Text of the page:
For the sake of brevity and concentration the following representative works of these two schools are being taken:
A. Śilpa Śāstra
(1) Matsya and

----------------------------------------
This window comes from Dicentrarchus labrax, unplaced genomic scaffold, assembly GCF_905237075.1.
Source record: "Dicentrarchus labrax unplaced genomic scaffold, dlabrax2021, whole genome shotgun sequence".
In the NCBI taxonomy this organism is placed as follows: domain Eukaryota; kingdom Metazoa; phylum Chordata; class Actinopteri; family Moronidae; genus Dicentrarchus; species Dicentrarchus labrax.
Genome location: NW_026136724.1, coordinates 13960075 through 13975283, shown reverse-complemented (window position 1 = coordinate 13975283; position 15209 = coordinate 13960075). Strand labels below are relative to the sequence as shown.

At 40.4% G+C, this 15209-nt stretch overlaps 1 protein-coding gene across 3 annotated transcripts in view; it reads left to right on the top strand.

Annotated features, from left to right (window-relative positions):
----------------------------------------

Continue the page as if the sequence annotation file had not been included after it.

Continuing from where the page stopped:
Selection of only these works from amongst manifold treatises on the subject needs clarification. Works like Mānasāra and Mayamata which are assigned to the southern school of Vāstu-vidyā (vide Part 1, Chapter V) in my opinion (also vide Part III classification of buildings), do not give exclusive classifications of temples. The classifications of buildings as given in these texts apply to all kinds of buildings—religious, residential and military (vide H. A. I. A. page 186). Hence I have left them out from my purview of the subject. Again works like Śilparatna have also been left out for the simple reason that they are not pre-Samarāṅgaṇa works. They are post-Samarāṅgaṇa ones. Āgama works like Kāmika and Vaikhānasa together with the Atri-Saṃhitā have also been left out for the reason that these contain confused classifications. There is no clear cut temple-classification in them. Like Mānasāra and Mayamata they too do not draw a line of demarcation between the two sets of quite distinct and different buildings, namely temples and residential houses. Suprabhedāgama however, in my opinion, may be deemed to have preserved the primary norms of the temple classification in the southern part of the country. Īśānaśivagurudeva-paddhati, being the contemporary of the Samarāṅgaṇa is a bit more helpful in this respect. Hence it has been included in this list of the representative works of the southern school of Vāstu-vidyā. It may be noted, however, that it too like Atri-saṃhitā and others of the class gives an impression of being unmethodical, but never the less it has some of the development of the South Indian Temples, as I shall presently show.